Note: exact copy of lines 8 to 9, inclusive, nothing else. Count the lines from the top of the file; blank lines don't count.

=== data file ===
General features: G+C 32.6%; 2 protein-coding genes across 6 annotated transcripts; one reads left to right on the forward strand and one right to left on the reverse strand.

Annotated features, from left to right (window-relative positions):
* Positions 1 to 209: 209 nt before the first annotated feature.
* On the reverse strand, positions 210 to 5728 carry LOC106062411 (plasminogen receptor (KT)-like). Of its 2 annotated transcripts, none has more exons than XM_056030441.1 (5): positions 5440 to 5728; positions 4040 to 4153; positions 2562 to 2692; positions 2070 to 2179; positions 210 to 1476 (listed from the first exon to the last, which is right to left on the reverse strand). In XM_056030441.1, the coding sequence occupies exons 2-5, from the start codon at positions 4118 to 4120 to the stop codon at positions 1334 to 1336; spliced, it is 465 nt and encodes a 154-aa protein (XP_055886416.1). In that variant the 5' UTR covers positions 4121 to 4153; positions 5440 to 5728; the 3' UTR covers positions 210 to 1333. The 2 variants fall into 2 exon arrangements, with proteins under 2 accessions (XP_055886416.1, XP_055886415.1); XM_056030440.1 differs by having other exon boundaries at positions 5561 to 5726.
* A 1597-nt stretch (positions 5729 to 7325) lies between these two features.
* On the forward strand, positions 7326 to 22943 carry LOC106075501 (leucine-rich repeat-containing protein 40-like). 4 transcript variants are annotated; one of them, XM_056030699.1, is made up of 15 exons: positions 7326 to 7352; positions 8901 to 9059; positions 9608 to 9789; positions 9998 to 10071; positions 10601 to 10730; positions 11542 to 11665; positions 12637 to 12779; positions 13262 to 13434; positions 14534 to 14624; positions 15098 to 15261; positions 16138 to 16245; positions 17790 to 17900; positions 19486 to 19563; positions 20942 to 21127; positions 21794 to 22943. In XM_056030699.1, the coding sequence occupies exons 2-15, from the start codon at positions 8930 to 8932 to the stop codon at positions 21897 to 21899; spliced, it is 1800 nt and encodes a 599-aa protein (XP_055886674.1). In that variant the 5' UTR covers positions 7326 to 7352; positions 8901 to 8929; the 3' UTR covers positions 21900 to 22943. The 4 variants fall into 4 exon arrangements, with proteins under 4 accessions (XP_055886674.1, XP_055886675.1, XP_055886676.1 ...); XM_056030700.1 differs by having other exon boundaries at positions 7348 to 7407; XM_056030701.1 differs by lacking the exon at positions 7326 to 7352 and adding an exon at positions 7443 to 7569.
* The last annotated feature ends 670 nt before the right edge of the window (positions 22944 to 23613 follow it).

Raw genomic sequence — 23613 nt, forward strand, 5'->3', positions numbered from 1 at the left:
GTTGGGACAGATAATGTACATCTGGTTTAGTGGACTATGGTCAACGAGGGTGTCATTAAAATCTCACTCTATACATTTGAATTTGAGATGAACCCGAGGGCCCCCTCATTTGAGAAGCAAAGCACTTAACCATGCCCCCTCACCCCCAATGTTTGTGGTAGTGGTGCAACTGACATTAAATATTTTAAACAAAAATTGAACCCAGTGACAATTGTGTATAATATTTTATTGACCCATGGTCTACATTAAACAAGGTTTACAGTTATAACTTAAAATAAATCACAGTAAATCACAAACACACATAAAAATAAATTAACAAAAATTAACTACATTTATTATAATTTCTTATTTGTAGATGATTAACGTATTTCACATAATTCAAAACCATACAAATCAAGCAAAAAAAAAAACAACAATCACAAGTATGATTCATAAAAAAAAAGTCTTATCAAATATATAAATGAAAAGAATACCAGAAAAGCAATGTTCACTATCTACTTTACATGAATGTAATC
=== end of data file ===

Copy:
Raw genomic sequence — 23613 nt, forward strand, 5'->3', positions numbered from 1 at the left:
GTTGGGACAGATAATGTACATCTGGTTTAGTGGACTATGGTCAACGAGGGTGTCATTAAAATCTCACTCTATACATTTGAATTTGAGATGAACCCGAGGGCCCCCTCATTTGAGAAGCAAAGCACTTAACCATGCCCCCTCACCCCCAATGTTTGTGGTAGTGGTGCAACTGACATTAAATATTTTAAACAAAAATTGAACCCAGTGACAATTGTGTATAATATTTTATTGACCCATGGTCTACATTAAACAAGGTTTACAGTTATAACTTAAAATAAATCACAGTAAATCACAAACACACATAAAAATAAATTAACAAAAATTAACTACATTTATTATAATTTCTTATTTGTAGATGATTAACGTATTTCACATAATTCAAAACCATACAAATCAAGCAAAAAAAAAAACAACAATCACAAGTATGATTCATAAAAAAAAAGTCTTATCAAATATATAAATGAAAAGAATACCAGAAAAGCAATGTTCACTATCTACTTTACATGAATGTAATC